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The association between methicillin-resistant Staphylococcus aureus (MRSA) colonisation and/or infection with increased morbidity and mortality among hospital patients has long been recognised. We sought to build on previous studies to identify modifiable risk factors associated with the acquisition of MRSA colonisation and infection by conducting a retrospective cohort study on patients admitted through the Emergency Department of an acute tertiary-care general hospital in Singapore which implemented universal on-admission MRSA screening. Patients were assigned to the acquisition or non-acquisition group depending on whether they acquired MRSA during their admission. We used logistic regression models with a patient being in the acquisition group as the binary outcome to identify factors associated with MRSA acquisition. A total of 1302 acquisition and 37 949 non-acquisition group patients were analysed. Fifteen variables were included in the multivariate model. A dose–response relationship between length of stay and odds of MRSA acquisition was observed, with a length of stay 3 weeks or more (Adj OR 11.78–57.36, all P < 0.001) being the single biggest predictor of MRSA acquisition. Other variables significantly associated with MRSA acquisition were: male gender, age 65 or greater, previous MRSA colonisation or infection, exposure to certain antibiotics and surgery, and history of diabetes.
Schizophrenia is associated with robust hippocampal volume deficits but subregion volume deficits, their associations with cognition, and contributing genes remain to be determined.
Hippocampal formation (HF) subregion volumes were obtained using FreeSurfer 6.0 from individuals with schizophrenia (n = 176, mean age ± s.d. = 39.0 ± 11.5, 132 males) and healthy volunteers (n = 173, mean age ± s.d. = 37.6 ± 11.3, 123 males) with similar mean age, gender, handedness, and race distributions. Relationships between the HF subregion volume with the largest between group difference, neuropsychological performance, and single-nucleotide polymorphisms were assessed.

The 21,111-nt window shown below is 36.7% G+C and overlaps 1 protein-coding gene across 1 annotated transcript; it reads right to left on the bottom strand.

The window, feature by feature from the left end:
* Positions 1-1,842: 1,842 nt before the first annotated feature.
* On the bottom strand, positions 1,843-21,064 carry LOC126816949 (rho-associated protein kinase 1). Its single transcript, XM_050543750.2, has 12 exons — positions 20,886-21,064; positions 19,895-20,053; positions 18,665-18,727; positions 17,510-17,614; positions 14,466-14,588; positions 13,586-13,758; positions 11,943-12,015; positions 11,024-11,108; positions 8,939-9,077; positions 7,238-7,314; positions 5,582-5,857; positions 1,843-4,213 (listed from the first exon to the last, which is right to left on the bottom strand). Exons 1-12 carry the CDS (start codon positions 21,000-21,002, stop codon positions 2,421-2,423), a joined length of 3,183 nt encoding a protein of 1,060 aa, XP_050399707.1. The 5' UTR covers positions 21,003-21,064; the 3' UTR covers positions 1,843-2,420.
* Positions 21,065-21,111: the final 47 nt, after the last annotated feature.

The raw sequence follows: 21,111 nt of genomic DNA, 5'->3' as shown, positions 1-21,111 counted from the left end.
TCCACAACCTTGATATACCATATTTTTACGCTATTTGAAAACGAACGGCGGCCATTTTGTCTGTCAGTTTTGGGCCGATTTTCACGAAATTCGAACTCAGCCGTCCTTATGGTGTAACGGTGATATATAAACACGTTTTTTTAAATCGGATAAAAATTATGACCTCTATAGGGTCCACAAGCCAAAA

This study found a significant group by region interaction on hippocampal subregion volumes. Compared to healthy volunteers, individuals with schizophrenia had significantly smaller dentate gyrus (DG) (Cohen's d = −0.57), Cornu Ammonis (CA) 4, molecular layer of the hippocampus, hippocampal tail, and CA 1 volumes, when statistically controlling for intracranial volume; DG (d = −0.43) and CA 4 volumes remained significantly smaller when statistically controlling for mean hippocampal volume. DG volume showed the largest between group difference and significant positive associations with visual memory and speed of processing in the overall sample. Genome-wide association analysis with DG volume as the quantitative phenotype identified rs56055643 (β = 10.8, p < 5 × 10−8, 95% CI 7.0–14.5) on chromosome 3 in high linkage disequilibrium with MOBP. Gene-based analyses identified associations between SLC25A38 and RPSA and DG volume.
This study suggests that DG dysfunction is fundamentally involved in schizophrenia pathophysiology, that it may contribute to cognitive abnormalities in schizophrenia, and that underlying biological mechanisms may involve contributions from MOBP, SLC25A38, and RPSA.
All-printed electronics is the key technology to ultra-low-cost, large-area electronics. As a critical step in this direction, we demonstrate that femtosecond laser processing (sintering and ablation) of solution deposited metal nanoparticles enables direct metal patterning at low-temperature with ultra high resolution (∼300nm) to overcome the resolution limitation of the current inkjet direct writing processes.